One of the best parts of attending National Pavement Expo is the opportunity to talk with contractors of all shapes and sizes over four days. At last month’s NPE in Fort Lauderdale contract sweepers were out in full force, and my conversation with them eventually worked its way around to the scourge of the industry: third-party providers.
But the talk this year was significantly different from third-party provider talk in recent years. It appears there’s been a sea change in how sweepers are dealing with these folks and the change is a proactive approach that could (should) put contract sweepers back in control of their own business. I talked with more than two dozen sweeping industry vets over the four days. Here’s some of what I heard – let us know how it compares with what you know:
- Sweeping for third party providers has become almost “a necessary evil.” More than a handful of contractors used that term, saying that despite their lousy approach to the market, third party providers have garnished a fairly large share of business – sweeping and otherwise. Because these providers control some big properties sweeping contractors feel they are “forced” to work for them, if only to retain some of the higher-profile properties and to help maintain cash flow.
- However, many (I don’t know a number but a lot) of the contractors I spoke with have decided to limit the percentage of their business that goes through third party providers. Percentages varied but 15% seemed to come up a lot. The feeling as I understand it is that this enables the contractor to retain some of the accounts and generate some needed cash flow, without exposing their company to too much low-ball pricing or the risk of a provider going under and not paying.
- Sweeping contractors – some of them anyway – have decided on a “you get what you pay for” approach to working with third party providers. The reasoning is that why should they provide the same service at $30 an hour that they provide for someone else at $65 an hour? Contractors I spoke with admit there are some pitfalls with this approach but they reason that if a property only wants to pay what amounts to $30 an hour for a service that property shouldn’t get the same service of someone paying $65 an hour. Hard to argue -- and if these companies can get their operators to make that differentiation when they’re out sweeping I think they might be on to something (though it’s admittedly not the level of professionalism and job quality the industry wants to provide).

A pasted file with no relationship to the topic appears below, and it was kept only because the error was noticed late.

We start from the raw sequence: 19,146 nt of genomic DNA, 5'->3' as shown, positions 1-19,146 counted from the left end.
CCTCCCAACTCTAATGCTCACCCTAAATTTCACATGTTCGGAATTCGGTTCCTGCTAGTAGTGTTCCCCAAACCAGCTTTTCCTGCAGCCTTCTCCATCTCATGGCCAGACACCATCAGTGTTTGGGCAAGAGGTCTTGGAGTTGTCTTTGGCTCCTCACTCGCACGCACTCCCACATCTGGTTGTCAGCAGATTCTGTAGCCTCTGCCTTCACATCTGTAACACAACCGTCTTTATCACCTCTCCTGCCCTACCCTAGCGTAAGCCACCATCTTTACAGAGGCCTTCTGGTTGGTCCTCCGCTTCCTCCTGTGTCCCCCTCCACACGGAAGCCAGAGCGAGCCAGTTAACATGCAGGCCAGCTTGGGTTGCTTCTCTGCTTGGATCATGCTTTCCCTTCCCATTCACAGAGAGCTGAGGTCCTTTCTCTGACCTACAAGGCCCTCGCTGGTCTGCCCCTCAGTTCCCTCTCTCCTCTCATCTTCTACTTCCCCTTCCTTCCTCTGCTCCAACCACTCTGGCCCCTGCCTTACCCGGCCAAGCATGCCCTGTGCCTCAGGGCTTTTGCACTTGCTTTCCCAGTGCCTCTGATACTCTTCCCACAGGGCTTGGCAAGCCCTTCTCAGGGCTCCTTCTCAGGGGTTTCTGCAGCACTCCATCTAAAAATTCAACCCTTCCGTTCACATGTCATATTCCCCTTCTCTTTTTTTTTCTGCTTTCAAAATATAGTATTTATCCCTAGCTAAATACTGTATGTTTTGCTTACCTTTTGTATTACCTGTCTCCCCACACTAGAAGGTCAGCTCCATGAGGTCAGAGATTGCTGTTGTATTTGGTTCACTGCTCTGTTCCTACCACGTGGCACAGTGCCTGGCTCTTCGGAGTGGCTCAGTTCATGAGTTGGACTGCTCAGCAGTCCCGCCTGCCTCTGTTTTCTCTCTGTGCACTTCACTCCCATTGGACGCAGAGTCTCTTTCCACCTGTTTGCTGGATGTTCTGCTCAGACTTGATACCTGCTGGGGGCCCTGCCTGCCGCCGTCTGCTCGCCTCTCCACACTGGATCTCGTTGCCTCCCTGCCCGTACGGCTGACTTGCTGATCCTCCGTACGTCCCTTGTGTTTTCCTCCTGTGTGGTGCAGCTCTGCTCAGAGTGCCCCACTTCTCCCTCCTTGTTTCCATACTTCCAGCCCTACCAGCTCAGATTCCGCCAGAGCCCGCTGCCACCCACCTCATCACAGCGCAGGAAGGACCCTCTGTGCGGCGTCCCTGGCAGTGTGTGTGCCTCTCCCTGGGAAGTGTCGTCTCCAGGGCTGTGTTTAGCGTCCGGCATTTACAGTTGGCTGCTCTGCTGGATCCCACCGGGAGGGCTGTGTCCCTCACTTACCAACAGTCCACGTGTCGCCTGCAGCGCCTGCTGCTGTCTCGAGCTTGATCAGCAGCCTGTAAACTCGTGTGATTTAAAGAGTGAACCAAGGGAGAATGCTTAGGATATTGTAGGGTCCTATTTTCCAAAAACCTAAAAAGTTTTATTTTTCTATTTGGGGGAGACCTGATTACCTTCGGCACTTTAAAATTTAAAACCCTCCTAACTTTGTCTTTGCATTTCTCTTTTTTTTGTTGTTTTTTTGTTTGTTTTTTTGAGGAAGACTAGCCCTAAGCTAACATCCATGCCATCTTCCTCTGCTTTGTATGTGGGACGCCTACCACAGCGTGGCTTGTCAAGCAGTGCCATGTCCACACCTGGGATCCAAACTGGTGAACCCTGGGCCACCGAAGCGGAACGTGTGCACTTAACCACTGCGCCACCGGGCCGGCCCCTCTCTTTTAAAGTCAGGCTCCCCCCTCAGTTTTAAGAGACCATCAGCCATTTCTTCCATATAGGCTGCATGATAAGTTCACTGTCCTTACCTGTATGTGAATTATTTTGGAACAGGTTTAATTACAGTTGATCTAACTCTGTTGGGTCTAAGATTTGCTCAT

- Sweeping contractors seem to be being much more selective about the providers they work for. I talked with a number of contractors who have called other contractors to hear their experience with a specific third party provider before signing a contract. The hope by these folks is that increased communication among contractors will help people avoid the shadier, less-than-professional third party providers. The members-only portion of the World Sweeping Association website does a nice job of listing third party providers and also has a place members can comment about that relationship. HUGE!
- Apparently there are some third party providers for whom contractors don’t mind (I won’t say “like”) working. These providers reportedly still drive bargain basement pricing but the contract terms are less onerous and they pay as promised.
- Contractors also indicated they are paying much closer attention to the contracts they sign with providers. Many third party provider contracts have so many hoops to jump through that it’s very difficult to jump through them all – and the provider then has a reason not to pay (the purpose, of course, for all the hoops). So contractors said they are scrutinizing contracts more closely and avoiding those with terms (such as getting a signature every time they’re on the property) that could result in nonpayment or that would drive their own costs up.
- And, perhaps best of all, it seems the backlash that many thought would eventually come has started. I don’t know if I can say all, but certainly almost all of the contractors I talked with said they have decided over the last year or so to NOT work for a third party provider. In some cases they just didn’t bid the work, knowing the reputation of the provider; in other cases they bid the work and then turned down the contract because the rate was too low. Just saying “No” is about the best thing that can happen.
- Related to the above, I did talk with some contractors who lost jobs to third party providers and then regained them (or expected, based on conversation with the client they lost, to regain them) because the service and job quality provided by the low-ball sweeper is unacceptable to the client. Also good news.